Adam Goldberg made his big-screen acting debut in the 1992 film Mr. Saturday Night, steadily increasing his profile throughout the 1990s via roles in Dazed & Confused and Saving Private Ryan. But to perpetuate a cliché, what he really wanted to do was direct. Since then, Goldberg has helmed two films—1998’s Scotch And Milk and 2003’s I Love Your Work—and is currently working on his third, No Way Jose. But he’s still predominantly an actor. In addition to memorable performances in EdTV, A Beautiful Mind, 2 Days In Paris, and Zodiac, among many others, he can also be found as part of the ensemble of the FX series Fargo.
One On One (1977)
Adam Goldberg: The truth of it is that what influenced me most around that age was Rocky and One On One, the Robby Benson film. Rocky more so, but both of those films—that, and seeing a version of Macbeth by a bunch of 7-year-olds at the Jewish Community Center on Pico—inspired what I guess turned out to be my early passion for acting, because I would put on these little performances for my father, who would come over on the weekend to pick me up. My parents were divorced. That’s actually what’s funny about the age-5 thing: I’d love to answer that question, except I blocked out that entire year, because it was extremely upsetting, apparently. I mean, it’s the classic Freudian thing. Literally, I have no memory of that year that my parents got divorced, so… Really nice! Really nice going there.
So anyway, he would come over, and I’d sell him tickets to watch me put on… Well, at one point, I did a hybrid one-man show of Rocky and One On One. At another point, I sort of directed a sword-fight scene between myself, my mother, and my mother’s boyfriend. You want to talk about a Freudian shit-show for my father, who had to purchase a ticket in order to get into the house. [Laughs.] But Rocky was huge. I mean, it was one of the early examples of it influencing my life and what would be my creative passion, while sort of blurring the lines between reality and fiction for me. Because I left the theater shadowboxing and jogging down the street and determined to be a boxer, and I eventually took up an early iteration of kickboxing as a little kid. Yet at the same time, it made me want to act. And I guess, in a weird way, that’s what films have always done. They made me want to live a more interesting life than I have, and they eventually made me want to make films, but they always made me want to be part of a film.
The Dissolve: One On One isn’t necessarily given the same level of regard as Rocky. Have you revisited that film since then?
Goldberg: No, you know, when I think about it, it’s kind of creepy. It gives me shivers a little bit. [Laughs.] Also, I think I may have just seen that on the Z Channel. I saw a lot of films for the first time on the Z Channel. I also lived next to the New Beverly Cinema when I was 15, so those two things definitely impacted my life in a greater way than probably any other thing. So One On One, I think I may only have just seen parts of it on the Z Channel. But Rocky was a full-fledged theatrical experience… and a great fucking movie! Which continues to hold up. And that’s what’s always so strange. I watched it as recently as a few months ago, and it’s like, “How is it that I can have the same exact feeling about that movie now as I did then? It makes no sense!” And it makes me think either I’m this incredibly thwarted adolescent—which I am, in part—or I was an incredibly precocious kid, or there’s obviously something about the Jungian nature of movies that speaks to this thing that’s much deeper than anything your developmental age would signify.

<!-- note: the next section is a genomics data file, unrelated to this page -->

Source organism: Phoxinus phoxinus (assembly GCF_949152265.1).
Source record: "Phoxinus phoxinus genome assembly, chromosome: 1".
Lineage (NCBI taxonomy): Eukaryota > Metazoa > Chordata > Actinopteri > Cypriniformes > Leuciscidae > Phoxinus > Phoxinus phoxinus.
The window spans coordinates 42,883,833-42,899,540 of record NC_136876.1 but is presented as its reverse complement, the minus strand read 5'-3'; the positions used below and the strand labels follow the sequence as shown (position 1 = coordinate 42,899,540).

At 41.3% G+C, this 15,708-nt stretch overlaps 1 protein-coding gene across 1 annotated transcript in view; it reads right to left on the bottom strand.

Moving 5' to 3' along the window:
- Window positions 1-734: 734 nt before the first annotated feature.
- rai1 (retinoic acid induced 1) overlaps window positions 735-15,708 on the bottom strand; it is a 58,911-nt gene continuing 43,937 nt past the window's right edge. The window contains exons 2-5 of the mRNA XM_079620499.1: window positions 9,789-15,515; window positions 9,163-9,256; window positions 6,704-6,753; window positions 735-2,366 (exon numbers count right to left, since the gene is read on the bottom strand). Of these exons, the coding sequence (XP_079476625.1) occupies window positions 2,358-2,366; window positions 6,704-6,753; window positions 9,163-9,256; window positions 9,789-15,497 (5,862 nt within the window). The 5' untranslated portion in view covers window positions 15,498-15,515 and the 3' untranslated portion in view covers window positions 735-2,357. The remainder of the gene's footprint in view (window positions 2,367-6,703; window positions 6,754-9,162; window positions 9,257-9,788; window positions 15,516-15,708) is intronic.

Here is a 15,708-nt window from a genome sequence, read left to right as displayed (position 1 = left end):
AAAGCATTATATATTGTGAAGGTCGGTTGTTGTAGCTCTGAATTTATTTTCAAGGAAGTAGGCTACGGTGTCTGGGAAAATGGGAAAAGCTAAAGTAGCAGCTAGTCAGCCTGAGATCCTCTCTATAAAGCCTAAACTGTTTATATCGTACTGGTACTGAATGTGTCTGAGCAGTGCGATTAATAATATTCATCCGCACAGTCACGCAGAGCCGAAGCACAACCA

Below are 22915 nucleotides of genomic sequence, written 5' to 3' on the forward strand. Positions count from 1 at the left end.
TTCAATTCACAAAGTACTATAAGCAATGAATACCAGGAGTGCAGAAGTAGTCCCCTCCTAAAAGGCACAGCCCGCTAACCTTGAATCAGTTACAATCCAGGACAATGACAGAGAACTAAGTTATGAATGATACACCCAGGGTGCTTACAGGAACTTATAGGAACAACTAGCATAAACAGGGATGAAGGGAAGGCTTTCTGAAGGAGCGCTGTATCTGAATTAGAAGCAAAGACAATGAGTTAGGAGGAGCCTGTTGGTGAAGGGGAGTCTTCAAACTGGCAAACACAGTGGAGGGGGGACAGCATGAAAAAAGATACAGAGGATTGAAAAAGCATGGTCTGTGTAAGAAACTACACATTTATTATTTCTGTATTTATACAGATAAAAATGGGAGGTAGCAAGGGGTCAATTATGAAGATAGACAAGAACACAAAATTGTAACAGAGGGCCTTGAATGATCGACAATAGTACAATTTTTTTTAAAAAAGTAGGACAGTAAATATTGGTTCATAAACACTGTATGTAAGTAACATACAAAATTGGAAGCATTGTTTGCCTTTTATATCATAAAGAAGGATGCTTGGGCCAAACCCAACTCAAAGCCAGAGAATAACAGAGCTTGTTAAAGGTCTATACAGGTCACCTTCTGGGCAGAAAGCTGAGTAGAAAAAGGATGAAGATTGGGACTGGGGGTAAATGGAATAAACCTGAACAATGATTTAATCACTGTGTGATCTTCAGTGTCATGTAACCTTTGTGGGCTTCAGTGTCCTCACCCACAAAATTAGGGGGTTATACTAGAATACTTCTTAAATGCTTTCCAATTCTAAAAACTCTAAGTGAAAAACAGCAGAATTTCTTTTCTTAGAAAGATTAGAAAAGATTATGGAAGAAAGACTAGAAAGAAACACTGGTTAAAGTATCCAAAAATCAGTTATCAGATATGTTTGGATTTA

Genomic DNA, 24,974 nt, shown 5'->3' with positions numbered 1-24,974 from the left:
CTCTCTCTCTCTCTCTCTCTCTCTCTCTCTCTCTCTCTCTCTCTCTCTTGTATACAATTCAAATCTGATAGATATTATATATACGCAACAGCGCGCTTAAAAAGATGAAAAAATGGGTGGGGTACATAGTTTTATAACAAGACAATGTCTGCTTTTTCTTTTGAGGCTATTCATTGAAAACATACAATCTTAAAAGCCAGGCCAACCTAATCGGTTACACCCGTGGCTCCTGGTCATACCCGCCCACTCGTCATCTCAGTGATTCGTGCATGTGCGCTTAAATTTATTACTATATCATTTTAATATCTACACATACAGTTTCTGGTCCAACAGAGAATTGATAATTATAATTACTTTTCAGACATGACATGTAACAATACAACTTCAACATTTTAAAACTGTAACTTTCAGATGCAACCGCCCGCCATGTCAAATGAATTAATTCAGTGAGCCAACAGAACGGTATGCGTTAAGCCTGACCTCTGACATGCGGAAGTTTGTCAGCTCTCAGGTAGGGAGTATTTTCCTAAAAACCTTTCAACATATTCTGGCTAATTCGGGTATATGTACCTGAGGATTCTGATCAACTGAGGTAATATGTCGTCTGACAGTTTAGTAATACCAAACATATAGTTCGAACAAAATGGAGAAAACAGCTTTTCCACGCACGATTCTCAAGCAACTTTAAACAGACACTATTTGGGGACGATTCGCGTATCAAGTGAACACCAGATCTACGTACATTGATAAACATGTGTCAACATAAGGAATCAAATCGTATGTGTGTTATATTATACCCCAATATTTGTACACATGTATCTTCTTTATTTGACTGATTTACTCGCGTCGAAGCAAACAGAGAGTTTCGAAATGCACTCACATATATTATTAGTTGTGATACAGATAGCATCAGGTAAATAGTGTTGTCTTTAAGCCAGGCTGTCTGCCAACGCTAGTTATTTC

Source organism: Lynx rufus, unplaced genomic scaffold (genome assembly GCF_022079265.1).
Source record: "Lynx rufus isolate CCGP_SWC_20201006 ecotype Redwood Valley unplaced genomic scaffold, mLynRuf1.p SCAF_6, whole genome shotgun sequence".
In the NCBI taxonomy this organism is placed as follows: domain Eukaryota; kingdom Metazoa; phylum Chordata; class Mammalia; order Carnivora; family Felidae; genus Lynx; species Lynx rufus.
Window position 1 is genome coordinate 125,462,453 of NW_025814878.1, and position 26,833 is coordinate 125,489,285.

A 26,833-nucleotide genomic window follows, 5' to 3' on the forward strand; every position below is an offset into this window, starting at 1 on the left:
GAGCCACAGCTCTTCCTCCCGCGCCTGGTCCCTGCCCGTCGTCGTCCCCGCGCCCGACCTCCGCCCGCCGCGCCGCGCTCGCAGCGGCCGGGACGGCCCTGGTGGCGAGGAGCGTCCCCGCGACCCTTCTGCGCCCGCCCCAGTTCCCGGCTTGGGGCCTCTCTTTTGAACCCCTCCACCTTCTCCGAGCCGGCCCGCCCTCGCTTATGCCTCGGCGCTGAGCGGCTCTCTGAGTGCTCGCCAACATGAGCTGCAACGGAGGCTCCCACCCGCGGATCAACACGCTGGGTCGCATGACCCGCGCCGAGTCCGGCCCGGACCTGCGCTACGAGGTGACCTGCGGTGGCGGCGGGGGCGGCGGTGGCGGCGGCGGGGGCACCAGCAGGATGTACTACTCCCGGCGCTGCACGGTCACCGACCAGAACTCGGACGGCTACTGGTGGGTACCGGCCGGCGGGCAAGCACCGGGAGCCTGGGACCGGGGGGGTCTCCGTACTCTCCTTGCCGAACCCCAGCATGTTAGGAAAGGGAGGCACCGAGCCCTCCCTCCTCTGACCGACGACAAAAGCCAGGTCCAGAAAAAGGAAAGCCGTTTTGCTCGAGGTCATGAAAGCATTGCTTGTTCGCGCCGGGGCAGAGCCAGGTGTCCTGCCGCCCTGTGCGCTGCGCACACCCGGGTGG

Play It Again, Sam (1972)
Everything You Always Wanted To Know About Sex (But Were Afraid To Ask) (1972)
Straight Time (1978)
Kramer Vs. Kramer (1979)
The Dissolve: You were a little bit ahead of the curve with your movie viewing for the average 10-year-
Goldberg: [Laughs.] Okay, I want to be clear about Straight Time. I was at my dad’s, and I woke up—because I used to fall asleep in front of the TV—and I saw a man’s hand on a tit. Actually, I don’t remember if I woke up and saw it, or I’m remembering that Dustin Hoffman wakes up with his hand on her tit. Whatever the case, it’s my earliest recollection of a breast other than my mother’s. It wasn’t until much later that I could appreciate the film as a film, but I did watch it. But that was really important for the tit, I think, more than anything else. I guess, like Woody Allen, I had no latency period!
With the Woody Allen stuff, again, I think that was all Z Channel stuff. But I remember I was trying to break the world’s record for quarter-flipping off your forearm—I was obsessed with The Guinness Book Of World Records—and I got up to, like, 25. I think the record was a hundred and something, but I was still pretty good. So I just remember practicing quarter-flipping and watching Everything You Always Wanted To Know About Sex (But Were Afraid To Ask), and I cannot tell you the indelible impression that film left on me, probably both in its—oh my God, I left Airplane! out! When did that come out? 1980? Perfect. Okay, so Everything You Always Wanted To Know About Sex (But Were Afraid To Ask) is probably my earliest memory of a satire or whatever, and of course there was the sexual element that was enticing to it as well, but it’s another one of these films I could go back to again and again and again, and at every different age—well, up to a point—it would have a different significance. But I still get the same feeling watching that film now that I did when I was 10.